involvement in World War I was a difficult and divisive issue for our Nation.
President Wilson had struggled for three years since the outbreak of hostilities in
August, 1914 to maintain a position of American neutrality towards the European conflict.
This effort to distance our Nation from European affairs was disturbed on May 7,
1915 when a German U-boat sank the unarmed British liner Lusitania killing more than 1,000
people including 128 Americans.
By 1917 it was becoming
increasingly apparent that American neutrality could no longer be maintained.
President Wilson went before Congress to request a Declaration of War with these words:
Click on the image
above to access a larger copy of this picture containing the text of the American's Creed
for printing as a poster. (Set your printer margins to the minimum default to print
it as a single, letter-sized page.)
President Wilson's view
of the United States as the stalwart of world democracy wasn't shared by everyone,
however. Six of the 96 U.S. Senators voted against the declaration of war. The
House of Representatives passed the resolution April 6, 1917, but only after 13 hours of
emotional and heated debate. Forty-nine Congressmen and the only Congresswoman
(Helen Rankin of Montana), voted against the declaration.
By mid-summer General John J. Pershing's American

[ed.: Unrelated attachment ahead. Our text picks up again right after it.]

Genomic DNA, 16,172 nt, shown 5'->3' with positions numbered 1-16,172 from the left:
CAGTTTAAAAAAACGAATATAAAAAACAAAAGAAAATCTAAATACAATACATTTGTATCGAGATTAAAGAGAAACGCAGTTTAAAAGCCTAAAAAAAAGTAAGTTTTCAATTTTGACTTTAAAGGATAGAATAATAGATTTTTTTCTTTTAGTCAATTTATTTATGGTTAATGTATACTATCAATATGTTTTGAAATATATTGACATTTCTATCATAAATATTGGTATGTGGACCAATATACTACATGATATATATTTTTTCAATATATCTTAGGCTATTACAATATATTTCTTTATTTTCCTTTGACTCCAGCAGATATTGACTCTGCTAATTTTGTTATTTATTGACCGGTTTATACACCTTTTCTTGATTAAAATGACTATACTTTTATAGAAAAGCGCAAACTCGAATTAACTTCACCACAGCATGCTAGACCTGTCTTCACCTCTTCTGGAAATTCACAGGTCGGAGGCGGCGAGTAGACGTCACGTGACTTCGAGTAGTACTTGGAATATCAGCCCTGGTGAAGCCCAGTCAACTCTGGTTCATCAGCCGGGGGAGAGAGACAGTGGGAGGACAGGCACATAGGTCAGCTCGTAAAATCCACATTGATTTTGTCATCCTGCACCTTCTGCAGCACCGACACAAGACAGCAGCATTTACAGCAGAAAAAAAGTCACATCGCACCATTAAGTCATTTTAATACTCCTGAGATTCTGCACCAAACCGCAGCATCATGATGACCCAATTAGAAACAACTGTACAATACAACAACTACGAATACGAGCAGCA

Expeditionary Force was landing in Europe. But even as Colonel Charles E. Stanton
stood before the tomb of Revolutionary War hero Marquis de Lafayette's tomb in France to
proclaim, "Lafayette, we are here"; trouble was brewing at home. Congress'
new program of conscription under the Selective Service Act was mandating registration for
military service by every American man between the ages of 21 and 30. Not since the
Civil War had an issue arisen to so divide our Country.
While George M. Cohan wrote patriotic songs like
"Over There" (actually penned on April 6, the same day Congress finally
passed the Declaration of War), other citizens began to protest American involvement in
"Europe's troubles" and the forced recruitment of soldiers under the Selective
Service Act. By the summer of 1918 the war in Europe had forced the Government to
take control of industry, railroads, and food and fuel production. Taxes were raised
to fund the war, postal rates went up, and censorship of some mail was being officially
conducted. In May Congress passed the Sedition Act which allowed war and draft
protesters to be jailed. More than 2,000 Americans were already behind bars for
interfering with the draft, including one former United States Congressman (Victor Berger
In the midst of all this domestic turmoil and
dissension, a Nation-wide essay contest was held to develop an American's Creed. The
winning entry was submitted by William Tyler Page of Friendship Heights, Maryland.
Mr. Page was a descendent of President John Tyler and former Congressman John Page who
served in the House of Representatives from 1789-1797. William Tyler Page himself
had also served in Congress - - as a Congressional Page in 1881. His winning essay
established the American's Creed with the following words:
believe in the United States of America as a Government of the People, by the People, for
the People; whose just powers are derived from the consent of the governed; A democracy in
a republic, a sovereign Nation of many Sovereign States; a perfect Union, one and
inseparable; established upon those principles of Freedom, Equality, Justice, and Humanity
for which American Patriots sacrificed their Lives and Fortunes.
I therefore believe
it is my duty to my country to Love it; to Support its Constitution; to obey its laws; to
Respect its Flag; and to defend it against all enemies.